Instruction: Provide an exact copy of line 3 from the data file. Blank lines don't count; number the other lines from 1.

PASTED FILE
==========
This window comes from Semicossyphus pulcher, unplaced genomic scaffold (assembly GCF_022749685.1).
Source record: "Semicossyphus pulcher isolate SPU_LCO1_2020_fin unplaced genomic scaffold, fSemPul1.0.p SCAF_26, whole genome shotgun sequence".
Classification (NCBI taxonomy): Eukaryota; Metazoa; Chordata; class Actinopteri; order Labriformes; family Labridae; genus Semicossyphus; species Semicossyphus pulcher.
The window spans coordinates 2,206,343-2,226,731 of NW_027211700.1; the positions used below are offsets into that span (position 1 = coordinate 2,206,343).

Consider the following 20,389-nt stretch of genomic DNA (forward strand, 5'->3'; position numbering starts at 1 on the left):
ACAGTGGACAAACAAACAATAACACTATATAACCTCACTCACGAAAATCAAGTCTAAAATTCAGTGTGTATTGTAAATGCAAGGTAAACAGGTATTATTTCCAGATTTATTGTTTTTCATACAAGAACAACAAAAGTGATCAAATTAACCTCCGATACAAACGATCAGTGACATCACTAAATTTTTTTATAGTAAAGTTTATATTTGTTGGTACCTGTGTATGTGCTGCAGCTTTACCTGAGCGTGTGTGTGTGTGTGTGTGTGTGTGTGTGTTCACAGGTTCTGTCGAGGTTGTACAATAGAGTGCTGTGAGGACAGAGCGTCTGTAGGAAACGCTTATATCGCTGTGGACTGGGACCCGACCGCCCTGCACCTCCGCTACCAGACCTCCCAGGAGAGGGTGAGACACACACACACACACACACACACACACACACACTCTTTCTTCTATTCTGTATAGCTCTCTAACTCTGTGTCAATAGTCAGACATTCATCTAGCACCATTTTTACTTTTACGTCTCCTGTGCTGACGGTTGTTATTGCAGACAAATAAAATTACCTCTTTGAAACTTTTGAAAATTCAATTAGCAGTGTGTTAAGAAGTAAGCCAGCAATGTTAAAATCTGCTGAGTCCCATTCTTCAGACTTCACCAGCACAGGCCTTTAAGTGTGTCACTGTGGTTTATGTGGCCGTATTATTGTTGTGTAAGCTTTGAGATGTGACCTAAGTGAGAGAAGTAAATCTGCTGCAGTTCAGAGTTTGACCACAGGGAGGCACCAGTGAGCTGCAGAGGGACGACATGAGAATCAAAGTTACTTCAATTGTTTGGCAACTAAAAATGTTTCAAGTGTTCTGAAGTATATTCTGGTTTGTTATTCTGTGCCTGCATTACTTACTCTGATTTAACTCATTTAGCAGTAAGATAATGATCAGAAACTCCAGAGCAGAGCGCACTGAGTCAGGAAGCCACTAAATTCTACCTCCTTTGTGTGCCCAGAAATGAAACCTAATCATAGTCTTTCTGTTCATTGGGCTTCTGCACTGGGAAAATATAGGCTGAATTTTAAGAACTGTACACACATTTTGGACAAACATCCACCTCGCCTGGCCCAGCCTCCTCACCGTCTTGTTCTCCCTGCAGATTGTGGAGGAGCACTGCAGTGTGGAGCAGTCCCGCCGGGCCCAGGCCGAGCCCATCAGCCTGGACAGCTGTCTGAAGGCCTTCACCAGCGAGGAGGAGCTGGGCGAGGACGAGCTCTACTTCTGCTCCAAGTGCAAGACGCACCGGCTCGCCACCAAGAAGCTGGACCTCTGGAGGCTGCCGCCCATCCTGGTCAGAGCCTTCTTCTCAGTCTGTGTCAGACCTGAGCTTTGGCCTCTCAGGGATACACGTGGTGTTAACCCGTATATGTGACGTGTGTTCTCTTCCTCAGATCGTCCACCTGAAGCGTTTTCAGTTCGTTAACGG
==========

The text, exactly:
Classification (NCBI taxonomy): Eukaryota; Metazoa; Chordata; class Actinopteri; order Labriformes; family Labridae; genus Semicossyphus; species Semicossyphus pulcher.